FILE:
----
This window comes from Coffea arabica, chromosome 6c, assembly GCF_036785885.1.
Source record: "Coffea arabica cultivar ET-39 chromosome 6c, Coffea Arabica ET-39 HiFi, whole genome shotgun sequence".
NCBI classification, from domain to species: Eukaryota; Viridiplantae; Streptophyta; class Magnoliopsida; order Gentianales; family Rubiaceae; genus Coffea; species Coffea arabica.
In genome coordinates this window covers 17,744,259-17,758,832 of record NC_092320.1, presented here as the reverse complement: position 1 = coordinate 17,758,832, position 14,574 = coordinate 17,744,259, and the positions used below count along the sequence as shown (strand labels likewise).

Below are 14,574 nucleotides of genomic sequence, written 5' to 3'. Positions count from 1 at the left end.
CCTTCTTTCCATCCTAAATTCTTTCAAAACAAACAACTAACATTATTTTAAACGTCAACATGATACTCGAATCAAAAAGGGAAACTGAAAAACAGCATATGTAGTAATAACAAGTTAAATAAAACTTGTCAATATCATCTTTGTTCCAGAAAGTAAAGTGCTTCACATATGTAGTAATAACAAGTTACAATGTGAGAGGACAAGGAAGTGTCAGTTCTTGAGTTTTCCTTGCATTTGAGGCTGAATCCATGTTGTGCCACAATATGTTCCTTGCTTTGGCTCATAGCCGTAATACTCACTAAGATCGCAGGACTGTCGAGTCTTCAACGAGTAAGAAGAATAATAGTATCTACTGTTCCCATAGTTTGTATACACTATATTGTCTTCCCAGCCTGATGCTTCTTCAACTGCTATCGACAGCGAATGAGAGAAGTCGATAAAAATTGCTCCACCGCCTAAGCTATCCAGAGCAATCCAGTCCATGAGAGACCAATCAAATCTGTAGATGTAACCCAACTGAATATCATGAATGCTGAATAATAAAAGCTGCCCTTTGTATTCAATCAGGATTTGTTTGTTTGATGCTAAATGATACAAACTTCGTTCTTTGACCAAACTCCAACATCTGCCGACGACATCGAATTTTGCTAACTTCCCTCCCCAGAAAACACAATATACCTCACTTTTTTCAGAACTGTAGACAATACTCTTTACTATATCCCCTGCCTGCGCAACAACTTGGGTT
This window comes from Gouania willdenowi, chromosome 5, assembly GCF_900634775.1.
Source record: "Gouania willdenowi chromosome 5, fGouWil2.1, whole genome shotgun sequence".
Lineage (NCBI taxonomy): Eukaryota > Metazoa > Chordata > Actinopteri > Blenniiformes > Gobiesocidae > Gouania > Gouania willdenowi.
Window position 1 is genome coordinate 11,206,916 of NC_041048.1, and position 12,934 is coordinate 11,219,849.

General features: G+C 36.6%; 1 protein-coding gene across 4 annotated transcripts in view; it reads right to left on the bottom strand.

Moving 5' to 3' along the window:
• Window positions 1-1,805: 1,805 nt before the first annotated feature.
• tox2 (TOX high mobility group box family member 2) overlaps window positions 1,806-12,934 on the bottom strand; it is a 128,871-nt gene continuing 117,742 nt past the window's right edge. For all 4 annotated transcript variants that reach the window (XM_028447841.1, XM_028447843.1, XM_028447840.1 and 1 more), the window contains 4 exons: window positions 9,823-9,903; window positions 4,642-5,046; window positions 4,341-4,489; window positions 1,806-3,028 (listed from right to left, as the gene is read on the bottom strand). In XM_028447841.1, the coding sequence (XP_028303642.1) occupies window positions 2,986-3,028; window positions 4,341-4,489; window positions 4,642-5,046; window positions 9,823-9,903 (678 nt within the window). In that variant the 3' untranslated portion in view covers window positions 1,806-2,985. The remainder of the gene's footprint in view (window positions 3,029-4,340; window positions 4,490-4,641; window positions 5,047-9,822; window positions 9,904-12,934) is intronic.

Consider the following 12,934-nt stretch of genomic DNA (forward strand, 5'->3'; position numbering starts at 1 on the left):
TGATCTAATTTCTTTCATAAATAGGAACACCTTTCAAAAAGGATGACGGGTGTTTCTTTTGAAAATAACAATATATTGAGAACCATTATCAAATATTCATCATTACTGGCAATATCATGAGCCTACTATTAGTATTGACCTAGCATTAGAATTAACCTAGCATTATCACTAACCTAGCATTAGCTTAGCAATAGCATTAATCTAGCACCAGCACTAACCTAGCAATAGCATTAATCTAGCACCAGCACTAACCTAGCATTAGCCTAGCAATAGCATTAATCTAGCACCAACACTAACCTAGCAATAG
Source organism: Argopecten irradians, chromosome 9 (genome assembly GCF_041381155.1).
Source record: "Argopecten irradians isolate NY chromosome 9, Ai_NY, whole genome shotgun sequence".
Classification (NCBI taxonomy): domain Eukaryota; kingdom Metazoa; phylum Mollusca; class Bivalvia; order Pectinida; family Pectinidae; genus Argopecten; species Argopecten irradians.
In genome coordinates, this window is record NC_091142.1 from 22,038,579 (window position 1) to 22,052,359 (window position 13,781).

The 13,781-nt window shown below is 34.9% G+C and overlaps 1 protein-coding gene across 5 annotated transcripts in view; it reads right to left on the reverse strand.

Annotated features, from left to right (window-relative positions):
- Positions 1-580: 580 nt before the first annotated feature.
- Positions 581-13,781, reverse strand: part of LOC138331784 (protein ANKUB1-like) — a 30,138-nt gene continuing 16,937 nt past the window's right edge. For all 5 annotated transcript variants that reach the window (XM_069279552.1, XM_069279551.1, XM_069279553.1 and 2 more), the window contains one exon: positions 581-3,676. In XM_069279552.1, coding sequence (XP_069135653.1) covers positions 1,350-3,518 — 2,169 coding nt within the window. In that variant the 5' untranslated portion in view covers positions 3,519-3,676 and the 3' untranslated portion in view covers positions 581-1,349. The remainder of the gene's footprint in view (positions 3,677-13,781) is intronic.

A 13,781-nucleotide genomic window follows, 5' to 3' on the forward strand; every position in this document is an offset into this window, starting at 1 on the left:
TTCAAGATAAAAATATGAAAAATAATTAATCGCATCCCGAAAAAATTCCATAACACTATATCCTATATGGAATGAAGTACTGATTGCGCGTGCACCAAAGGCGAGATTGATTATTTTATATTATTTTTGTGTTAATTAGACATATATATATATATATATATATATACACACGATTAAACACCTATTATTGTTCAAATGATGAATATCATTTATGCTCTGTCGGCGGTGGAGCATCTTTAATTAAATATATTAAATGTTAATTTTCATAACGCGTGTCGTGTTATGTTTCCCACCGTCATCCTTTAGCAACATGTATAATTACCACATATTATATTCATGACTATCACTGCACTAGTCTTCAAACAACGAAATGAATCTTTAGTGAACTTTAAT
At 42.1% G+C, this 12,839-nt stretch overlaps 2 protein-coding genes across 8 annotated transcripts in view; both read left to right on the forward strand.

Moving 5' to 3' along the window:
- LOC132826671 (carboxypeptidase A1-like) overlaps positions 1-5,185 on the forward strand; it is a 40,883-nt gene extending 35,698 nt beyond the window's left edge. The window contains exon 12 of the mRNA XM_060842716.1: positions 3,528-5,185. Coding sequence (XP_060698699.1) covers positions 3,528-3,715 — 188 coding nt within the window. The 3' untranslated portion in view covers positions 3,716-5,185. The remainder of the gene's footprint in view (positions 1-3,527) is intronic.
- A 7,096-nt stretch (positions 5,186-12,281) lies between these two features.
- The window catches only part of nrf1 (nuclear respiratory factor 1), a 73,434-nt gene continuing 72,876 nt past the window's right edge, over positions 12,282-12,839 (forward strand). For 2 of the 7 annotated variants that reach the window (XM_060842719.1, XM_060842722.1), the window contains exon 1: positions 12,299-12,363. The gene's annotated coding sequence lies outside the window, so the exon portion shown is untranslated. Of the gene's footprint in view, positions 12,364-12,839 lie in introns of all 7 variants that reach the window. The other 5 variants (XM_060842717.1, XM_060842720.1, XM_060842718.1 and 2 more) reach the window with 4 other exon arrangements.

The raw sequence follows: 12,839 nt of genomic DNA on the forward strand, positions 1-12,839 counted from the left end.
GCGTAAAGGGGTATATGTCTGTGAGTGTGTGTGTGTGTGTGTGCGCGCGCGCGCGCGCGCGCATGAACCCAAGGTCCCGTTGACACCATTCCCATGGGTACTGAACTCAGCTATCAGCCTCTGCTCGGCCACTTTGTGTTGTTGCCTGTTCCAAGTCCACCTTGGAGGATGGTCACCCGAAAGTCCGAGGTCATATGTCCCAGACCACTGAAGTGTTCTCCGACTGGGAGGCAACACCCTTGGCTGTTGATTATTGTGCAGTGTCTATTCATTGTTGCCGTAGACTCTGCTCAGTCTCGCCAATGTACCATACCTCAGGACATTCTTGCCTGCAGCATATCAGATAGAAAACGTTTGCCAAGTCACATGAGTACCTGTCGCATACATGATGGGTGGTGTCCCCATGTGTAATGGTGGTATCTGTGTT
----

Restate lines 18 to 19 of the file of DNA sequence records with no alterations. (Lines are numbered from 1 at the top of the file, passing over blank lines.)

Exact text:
Source record: "Argopecten irradians isolate NY chromosome 9, Ai_NY, whole genome shotgun sequence".
Classification (NCBI taxonomy): domain Eukaryota; kingdom Metazoa; phylum Mollusca; class Bivalvia; order Pectinida; family Pectinidae; genus Argopecten; species Argopecten irradians.